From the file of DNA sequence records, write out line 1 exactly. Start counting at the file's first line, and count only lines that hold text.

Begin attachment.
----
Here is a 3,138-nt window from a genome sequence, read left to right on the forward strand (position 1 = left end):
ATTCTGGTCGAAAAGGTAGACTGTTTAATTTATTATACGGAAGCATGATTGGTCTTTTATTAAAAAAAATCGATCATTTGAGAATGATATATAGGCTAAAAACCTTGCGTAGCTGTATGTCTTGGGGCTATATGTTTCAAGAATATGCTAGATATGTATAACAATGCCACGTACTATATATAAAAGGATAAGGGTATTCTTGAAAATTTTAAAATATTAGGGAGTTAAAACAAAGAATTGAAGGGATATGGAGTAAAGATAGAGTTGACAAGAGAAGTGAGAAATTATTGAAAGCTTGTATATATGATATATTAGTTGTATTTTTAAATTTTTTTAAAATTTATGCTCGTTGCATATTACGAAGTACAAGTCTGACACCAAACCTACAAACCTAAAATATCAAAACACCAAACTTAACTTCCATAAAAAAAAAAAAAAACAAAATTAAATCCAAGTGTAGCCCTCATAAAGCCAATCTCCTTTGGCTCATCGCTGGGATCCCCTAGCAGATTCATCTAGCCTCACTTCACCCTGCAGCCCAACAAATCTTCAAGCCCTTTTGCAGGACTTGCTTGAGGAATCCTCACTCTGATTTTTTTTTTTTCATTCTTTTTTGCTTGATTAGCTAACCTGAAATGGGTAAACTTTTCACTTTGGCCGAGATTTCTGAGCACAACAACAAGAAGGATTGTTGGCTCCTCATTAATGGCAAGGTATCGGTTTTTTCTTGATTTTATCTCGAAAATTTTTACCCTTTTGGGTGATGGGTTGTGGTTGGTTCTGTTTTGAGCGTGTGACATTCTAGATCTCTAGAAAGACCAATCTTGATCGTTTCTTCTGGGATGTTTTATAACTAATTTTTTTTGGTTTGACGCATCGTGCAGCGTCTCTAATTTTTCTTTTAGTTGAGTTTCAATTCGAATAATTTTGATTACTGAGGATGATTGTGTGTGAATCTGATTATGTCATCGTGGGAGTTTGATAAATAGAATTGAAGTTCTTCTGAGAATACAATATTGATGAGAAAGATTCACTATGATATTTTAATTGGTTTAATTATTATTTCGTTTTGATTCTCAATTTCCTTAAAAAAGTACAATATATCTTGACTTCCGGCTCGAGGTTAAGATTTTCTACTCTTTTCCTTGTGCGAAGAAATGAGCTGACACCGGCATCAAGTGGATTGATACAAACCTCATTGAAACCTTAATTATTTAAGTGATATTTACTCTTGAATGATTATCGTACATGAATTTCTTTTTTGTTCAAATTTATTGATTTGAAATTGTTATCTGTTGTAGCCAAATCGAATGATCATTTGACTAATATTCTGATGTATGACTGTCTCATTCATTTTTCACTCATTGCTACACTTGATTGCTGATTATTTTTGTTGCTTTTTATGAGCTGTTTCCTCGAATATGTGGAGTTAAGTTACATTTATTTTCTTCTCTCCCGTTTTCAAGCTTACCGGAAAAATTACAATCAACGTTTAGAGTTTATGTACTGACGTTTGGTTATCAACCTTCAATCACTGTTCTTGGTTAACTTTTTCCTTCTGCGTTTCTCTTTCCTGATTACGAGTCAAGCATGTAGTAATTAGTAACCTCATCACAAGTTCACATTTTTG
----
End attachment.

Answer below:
Here is a 3,138-nt window from a genome sequence, read left to right on the forward strand (position 1 = left end):